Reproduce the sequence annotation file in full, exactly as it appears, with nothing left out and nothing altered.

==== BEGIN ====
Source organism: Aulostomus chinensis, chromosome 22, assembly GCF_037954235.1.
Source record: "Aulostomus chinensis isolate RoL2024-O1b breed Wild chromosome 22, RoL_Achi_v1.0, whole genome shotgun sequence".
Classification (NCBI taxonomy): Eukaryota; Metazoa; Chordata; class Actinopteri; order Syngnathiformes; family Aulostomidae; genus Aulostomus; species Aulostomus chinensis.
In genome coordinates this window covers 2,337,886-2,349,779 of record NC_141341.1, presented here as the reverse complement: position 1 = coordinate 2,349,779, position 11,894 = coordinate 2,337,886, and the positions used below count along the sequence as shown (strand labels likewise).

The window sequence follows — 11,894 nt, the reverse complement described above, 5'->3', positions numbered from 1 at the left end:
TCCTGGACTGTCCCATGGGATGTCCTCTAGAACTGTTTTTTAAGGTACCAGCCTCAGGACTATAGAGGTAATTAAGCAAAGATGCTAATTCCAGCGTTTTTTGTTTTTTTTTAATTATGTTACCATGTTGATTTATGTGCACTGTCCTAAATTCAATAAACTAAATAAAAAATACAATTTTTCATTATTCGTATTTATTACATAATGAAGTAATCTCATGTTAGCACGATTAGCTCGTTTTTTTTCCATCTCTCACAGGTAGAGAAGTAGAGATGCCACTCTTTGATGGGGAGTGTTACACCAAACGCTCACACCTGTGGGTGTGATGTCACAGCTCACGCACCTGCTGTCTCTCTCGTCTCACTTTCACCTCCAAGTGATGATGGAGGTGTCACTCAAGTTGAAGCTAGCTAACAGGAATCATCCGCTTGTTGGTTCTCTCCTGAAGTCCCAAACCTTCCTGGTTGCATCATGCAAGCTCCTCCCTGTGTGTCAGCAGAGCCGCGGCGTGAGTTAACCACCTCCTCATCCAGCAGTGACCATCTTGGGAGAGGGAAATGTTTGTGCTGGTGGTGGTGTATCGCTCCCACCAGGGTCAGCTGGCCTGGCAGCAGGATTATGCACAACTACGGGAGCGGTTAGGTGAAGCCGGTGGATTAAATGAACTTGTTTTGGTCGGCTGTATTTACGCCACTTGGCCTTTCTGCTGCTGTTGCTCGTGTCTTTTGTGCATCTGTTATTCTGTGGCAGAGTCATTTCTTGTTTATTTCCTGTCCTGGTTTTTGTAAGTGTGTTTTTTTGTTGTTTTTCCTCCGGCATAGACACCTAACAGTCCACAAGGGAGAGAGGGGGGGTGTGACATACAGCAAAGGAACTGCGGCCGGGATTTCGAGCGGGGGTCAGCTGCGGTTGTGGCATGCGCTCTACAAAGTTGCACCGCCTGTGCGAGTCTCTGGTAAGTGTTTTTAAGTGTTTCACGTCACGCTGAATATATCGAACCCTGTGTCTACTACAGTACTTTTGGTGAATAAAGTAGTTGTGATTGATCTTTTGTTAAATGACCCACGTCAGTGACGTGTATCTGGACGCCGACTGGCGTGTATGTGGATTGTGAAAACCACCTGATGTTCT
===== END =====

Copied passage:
Source organism: Aulostomus chinensis, chromosome 22, assembly GCF_037954235.1.
Source record: "Aulostomus chinensis isolate RoL2024-O1b breed Wild chromosome 22, RoL_Achi_v1.0, whole genome shotgun sequence".
Classification (NCBI taxonomy): Eukaryota; Metazoa; Chordata; class Actinopteri; order Syngnathiformes; family Aulostomidae; genus Aulostomus; species Aulostomus chinensis.
In genome coordinates this window covers 2,337,886-2,349,779 of record NC_141341.1, presented here as the reverse complement: position 1 = coordinate 2,349,779, position 11,894 = coordinate 2,337,886, and the positions used below count along the sequence as shown (strand labels likewise).

The window sequence follows — 11,894 nt, the reverse complement described above, 5'->3', positions numbered from 1 at the left end:
TCCTGGACTGTCCCATGGGATGTCCTCTAGAACTGTTTTTTAAGGTACCAGCCTCAGGACTATAGAGGTAATTAAGCAAAGATGCTAATTCCAGCGTTTTTTGTTTTTTTTTAATTATGTTACCATGTTGATTTATGTGCACTGTCCTAAATTCAATAAACTAAATAAAAAATACAATTTTTCATTATTCGTATTTATTACATAATGAAGTAATCTCATGTTAGCACGATTAGCTCGTTTTTTTTCCATCTCTCACAGGTAGAGAAGTAGAGATGCCACTCTTTGATGGGGAGTGTTACACCAAACGCTCACACCTGTGGGTGTGATGTCACAGCTCACGCACCTGCTGTCTCTCTCGTCTCACTTTCACCTCCAAGTGATGATGGAGGTGTCACTCAAGTTGAAGCTAGCTAACAGGAATCATCCGCTTGTTGGTTCTCTCCTGAAGTCCCAAACCTTCCTGGTTGCATCATGCAAGCTCCTCCCTGTGTGTCAGCAGAGCCGCGGCGTGAGTTAACCACCTCCTCATCCAGCAGTGACCATCTTGGGAGAGGGAAATGTTTGTGCTGGTGGTGGTGTATCGCTCCCACCAGGGTCAGCTGGCCTGGCAGCAGGATTATGCACAACTACGGGAGCGGTTAGGTGAAGCCGGTGGATTAAATGAACTTGTTTTGGTCGGCTGTATTTACGCCACTTGGCCTTTCTGCTGCTGTTGCTCGTGTCTTTTGTGCATCTGTTATTCTGTGGCAGAGTCATTTCTTGTTTATTTCCTGTCCTGGTTTTTGTAAGTGTGTTTTTTTGTTGTTTTTCCTCCGGCATAGACACCTAACAGTCCACAAGGGAGAGAGGGGGGGTGTGACATACAGCAAAGGAACTGCGGCCGGGATTTCGAGCGGGGGTCAGCTGCGGTTGTGGCATGCGCTCTACAAAGTTGCACCGCCTGTGCGAGTCTCTGGTAAGTGTTTTTAAGTGTTTCACGTCACGCTGAATATATCGAACCCTGTGTCTACTACAGTACTTTTGGTGAATAAAGTAGTTGTGATTGATCTTTTGTTAAATGACCCACGTCAGTGACGTGTATCTGGACGCCGACTGGCGTGTATGTGGATTGTGAAAACCACCTGATGTTCT